The virulent impact of worst-case analysis continued into the post-Cold War era. The Rumsfeld Commission’s 1998 report on the foreign ballistic missile threat concluded that several emerging missile states could develop and deploy ICBMs within five years. The 1999 National Intelligence Estimate (NIE) on the ballistic missile threat was less alarmist than Rumsfeld’s report and included “most likely” as well as “could” projections, but it still gave pride of place to the worst case, as evidenced in the first two bullets of the NIE’s Iran section:
• “Iran could test an ICBM that could deliver a several-hundred kilogram payload to many parts of the United States in the latter half of the next decade, using Russian technology and assistance.”
• “Iran could pursue a Taepo Dong-type ICBM and could test a Taepo Dong-1 or Taepo Dong-2-type ICBM, possibly with North Korean assistance, in the next few years.”
Iran did not test either Taepo Dong system “in the next few years” and still has not tested an ICBM although “the latter half of the next decade” has come and gone. Furthermore, 13 years after the Rumsfeld Commission’s clarion call, no additional state has acquired ICBMs. Each of these predictions played a role in justifying a massive U.S. strategic missile defense effort and U.S. withdrawal from the ABM Treaty. The financial costs have far exceeded $100 billion, and the opportunity costs for reducing strategic offensive arms have been considerable.
When estimates provide a range of possibilities—entirely reasonable from an analytical standpoint—the highest (or lowest) numbers in the range can be emphasized for political reasons. Postmortems on the missile gap myth note that Air Force projections of future Soviet ICBM levels were consistently higher than those of the other services and that Kennedy “chose to believe the Air Force numbers rather than the information he received from Eisenhower administration officials in both open and closed hearings.” It is difficult to reach definitive conclusions about the motives of the Air Force or of the Democratic presidential candidates who relied on Air Force estimates. Nevertheless, the Air Force derived institutional benefits from rendering inflated Soviet missile threat estimates, and the Democrats derived political benefits from relying on them. The synergism between these two fueled the public perception of a gap, which turned out to be bogus.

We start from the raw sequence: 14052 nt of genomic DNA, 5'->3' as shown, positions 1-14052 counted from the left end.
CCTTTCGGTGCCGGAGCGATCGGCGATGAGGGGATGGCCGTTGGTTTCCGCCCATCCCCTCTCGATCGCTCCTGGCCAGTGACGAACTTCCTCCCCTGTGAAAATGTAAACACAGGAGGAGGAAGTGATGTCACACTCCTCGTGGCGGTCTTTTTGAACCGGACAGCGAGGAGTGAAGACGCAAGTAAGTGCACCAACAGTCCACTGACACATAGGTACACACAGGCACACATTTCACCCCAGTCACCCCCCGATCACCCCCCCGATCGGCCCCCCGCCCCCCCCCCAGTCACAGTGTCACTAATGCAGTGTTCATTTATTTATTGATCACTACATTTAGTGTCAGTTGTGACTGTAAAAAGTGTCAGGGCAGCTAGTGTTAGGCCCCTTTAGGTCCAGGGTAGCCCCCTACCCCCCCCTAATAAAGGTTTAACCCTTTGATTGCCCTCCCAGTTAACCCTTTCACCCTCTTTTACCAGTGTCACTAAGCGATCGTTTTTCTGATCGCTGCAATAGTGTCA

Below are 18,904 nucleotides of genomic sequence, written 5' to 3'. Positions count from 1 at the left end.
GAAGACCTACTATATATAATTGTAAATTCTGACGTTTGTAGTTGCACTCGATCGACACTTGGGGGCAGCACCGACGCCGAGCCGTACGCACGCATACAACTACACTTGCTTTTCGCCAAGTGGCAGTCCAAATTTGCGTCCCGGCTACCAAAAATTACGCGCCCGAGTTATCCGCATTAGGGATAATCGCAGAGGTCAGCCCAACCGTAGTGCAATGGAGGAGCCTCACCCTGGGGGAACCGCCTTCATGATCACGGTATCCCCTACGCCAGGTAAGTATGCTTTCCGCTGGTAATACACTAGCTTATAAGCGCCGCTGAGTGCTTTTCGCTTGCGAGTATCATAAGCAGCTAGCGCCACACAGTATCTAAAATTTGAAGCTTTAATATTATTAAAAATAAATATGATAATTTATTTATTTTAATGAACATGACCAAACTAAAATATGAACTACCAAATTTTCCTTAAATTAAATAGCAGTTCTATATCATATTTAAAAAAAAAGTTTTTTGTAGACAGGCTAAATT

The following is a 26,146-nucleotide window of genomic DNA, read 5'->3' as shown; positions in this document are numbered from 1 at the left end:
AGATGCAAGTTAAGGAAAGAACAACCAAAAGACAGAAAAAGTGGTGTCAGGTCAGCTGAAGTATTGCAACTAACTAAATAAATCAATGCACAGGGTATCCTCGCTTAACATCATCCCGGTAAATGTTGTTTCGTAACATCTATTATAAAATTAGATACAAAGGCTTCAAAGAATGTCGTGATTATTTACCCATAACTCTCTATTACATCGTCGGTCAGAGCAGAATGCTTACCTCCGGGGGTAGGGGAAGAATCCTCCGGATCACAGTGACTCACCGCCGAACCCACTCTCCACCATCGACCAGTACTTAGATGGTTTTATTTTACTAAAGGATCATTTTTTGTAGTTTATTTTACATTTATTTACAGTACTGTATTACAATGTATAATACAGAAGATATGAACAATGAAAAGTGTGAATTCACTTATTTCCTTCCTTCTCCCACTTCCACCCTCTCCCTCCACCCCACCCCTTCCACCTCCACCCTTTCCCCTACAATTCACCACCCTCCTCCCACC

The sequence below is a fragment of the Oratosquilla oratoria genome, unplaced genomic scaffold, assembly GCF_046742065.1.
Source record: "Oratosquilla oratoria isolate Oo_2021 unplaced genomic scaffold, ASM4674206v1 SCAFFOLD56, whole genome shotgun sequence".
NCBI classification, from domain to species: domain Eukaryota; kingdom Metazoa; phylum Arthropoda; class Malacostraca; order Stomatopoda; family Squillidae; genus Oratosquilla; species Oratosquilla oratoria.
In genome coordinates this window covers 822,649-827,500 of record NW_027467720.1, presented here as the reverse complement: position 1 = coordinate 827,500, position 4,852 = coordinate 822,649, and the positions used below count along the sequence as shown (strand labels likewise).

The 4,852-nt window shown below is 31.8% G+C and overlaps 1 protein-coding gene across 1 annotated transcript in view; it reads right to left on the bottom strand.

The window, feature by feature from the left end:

It is the nature of the intelligence assessment process that those rendering the expert judgments are often the commercial or bureaucratic entities that benefit from the most alarming projections being accepted as reality. To obtain the “best” technical assessments of foreign missile defense capabilities, the government often hires firms that could be the recipients of contracts to develop offensive countermeasures or to establish a parallel program of U.S. defensive interceptors. Technical assessments of foreign submarine capabilities logically might be performed by the makers of U.S. sonars or torpedoes. This does not mean these projections should be dismissed or that good alternative sources are available, but it does mean that source bias needs to be considered.
An additional source bias in the case of the missile gap and in many subsequent threat assessments is so obvious that it often is overlooked. Potential enemies usually have an incentive to exaggerate their capabilities. After the launch of Sputnik, Soviet leader Nikita Khrushchev bragged that his country’s factories “were turning out missiles like sausages” and greatly exaggerated the size and operational capabilities of the Soviet ICBM force. Asked at the time by his son why he was doing so, he explained that “the number of missiles we had wasn’t so important.… The important thing was that Americans believed in our power.” That potential U.S. opponents from Saddam Hussein’s Iraq to Ali Khamenei’s Iran want to exaggerate their capabilities is logical, but the U.S. bias in considering such governments’ claims is to assume they are masking hidden capabilities.
Misunderstanding the Numbers
President Dwight Eisenhower commissioned the Gaither Report because he wanted a second opinion on options for improving early warning of a Soviet attack and, in the event of such an attack, reducing the vulnerability of the civilian population. Eisenhower and two consecutive defense secretaries in the latter half of his second term displayed a more sophisticated and nuanced understanding of the nuclear balance of terror than many of his critics who raised the alarm of an impending missile gap. U-2 reconnaissance flights over Russia were collecting information that undermined some of the worst-case projections. U.S. programs to build and deploy ICBMs and submarine-launched ballistic missiles were well underway. However, the president and other senior officials failed in effectively conveying the strategic realities of the nuclear age to the public. “Their attempts to dismiss the Sputnik launch as a ‘scientific bauble,’ intended to be reassuring, were seen in many quarters as an indication of presidential complacency (or worse).” Eisenhower’s unwillingness to divulge the U-2 information “led to the impression that his reassurances were based on nothing at all.” When Eisenhower’s defense secretaries sought to explain to Congress that missile-for-missile comparisons alone conveyed a misleading impression about the U.S.-Soviet balance, they were interpreted as admissions that the U.S. administration “had conceded a crucial strategic advantage to its adversary.”